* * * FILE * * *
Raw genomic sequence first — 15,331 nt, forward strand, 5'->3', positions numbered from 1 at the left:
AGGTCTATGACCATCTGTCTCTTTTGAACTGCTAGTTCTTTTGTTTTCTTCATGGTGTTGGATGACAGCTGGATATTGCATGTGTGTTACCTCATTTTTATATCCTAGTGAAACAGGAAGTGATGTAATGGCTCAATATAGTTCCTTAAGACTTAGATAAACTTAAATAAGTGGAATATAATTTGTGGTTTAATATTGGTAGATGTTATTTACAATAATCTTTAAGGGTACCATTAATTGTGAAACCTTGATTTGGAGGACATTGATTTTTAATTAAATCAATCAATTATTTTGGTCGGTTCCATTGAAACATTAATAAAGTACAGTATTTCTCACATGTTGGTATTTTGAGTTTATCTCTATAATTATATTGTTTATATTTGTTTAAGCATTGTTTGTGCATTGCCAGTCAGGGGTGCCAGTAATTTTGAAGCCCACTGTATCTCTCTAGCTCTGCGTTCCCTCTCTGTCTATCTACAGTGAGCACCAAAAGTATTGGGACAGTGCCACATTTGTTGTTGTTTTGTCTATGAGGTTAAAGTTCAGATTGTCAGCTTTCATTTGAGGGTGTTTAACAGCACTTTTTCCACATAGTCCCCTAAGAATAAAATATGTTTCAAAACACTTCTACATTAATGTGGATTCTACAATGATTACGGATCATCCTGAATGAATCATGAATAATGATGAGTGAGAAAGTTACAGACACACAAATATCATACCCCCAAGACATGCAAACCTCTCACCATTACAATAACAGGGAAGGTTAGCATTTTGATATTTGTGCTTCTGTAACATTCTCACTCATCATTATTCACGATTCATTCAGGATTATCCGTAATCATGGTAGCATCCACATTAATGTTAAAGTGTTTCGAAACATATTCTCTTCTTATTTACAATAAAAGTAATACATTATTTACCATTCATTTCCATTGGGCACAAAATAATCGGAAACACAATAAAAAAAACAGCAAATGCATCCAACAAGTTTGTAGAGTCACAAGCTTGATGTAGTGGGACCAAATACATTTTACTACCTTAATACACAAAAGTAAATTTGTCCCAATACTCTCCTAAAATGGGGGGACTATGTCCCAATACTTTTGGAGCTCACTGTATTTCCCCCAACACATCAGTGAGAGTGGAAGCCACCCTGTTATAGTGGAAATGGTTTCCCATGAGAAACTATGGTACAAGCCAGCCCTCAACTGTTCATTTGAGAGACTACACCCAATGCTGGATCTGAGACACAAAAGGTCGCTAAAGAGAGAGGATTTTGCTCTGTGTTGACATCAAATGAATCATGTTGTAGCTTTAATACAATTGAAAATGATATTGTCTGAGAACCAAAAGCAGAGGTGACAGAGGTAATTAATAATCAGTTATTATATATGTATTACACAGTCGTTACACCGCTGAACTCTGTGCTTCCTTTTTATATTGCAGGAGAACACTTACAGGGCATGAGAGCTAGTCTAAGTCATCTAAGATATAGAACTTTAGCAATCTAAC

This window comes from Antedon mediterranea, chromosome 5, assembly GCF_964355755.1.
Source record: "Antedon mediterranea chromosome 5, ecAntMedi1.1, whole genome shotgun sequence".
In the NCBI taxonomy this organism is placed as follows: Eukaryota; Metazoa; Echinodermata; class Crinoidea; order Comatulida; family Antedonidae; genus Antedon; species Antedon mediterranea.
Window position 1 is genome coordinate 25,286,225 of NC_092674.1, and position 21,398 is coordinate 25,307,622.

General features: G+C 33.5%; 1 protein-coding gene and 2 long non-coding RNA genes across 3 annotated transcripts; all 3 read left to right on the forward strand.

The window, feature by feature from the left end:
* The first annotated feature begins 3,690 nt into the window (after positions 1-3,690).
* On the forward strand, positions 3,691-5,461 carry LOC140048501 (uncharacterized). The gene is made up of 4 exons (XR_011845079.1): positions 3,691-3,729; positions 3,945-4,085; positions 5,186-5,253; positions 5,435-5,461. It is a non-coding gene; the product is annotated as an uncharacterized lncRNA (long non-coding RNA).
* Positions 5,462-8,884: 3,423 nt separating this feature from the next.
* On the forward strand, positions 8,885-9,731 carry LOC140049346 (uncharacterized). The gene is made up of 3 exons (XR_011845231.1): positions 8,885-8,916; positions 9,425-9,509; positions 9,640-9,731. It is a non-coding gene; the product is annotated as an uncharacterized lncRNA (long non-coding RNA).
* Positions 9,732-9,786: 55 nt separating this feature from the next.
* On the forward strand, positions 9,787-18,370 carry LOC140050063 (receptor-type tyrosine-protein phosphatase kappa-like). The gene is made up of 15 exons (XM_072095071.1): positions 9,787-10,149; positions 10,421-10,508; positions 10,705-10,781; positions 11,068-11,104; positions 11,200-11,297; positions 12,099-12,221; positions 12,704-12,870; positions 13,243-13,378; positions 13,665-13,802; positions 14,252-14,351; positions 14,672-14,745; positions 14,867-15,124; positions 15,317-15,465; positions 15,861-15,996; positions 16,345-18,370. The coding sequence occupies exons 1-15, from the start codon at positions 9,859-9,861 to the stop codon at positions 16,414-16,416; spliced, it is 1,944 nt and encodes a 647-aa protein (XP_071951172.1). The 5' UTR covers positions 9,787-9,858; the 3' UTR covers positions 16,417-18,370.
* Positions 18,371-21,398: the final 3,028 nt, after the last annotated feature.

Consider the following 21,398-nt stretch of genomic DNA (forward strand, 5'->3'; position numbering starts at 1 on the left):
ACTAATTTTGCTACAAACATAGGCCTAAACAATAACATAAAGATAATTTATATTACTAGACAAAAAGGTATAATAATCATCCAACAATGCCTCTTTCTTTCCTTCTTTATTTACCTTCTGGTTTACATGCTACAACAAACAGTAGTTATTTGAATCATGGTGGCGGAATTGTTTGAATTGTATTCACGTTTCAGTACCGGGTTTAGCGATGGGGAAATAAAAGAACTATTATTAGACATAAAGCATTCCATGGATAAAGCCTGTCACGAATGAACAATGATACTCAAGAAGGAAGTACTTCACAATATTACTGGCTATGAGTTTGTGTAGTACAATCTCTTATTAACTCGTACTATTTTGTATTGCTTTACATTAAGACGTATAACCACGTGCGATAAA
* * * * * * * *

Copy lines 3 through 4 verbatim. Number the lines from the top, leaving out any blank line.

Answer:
This window comes from Antedon mediterranea, chromosome 5, assembly GCF_964355755.1.
Source record: "Antedon mediterranea chromosome 5, ecAntMedi1.1, whole genome shotgun sequence".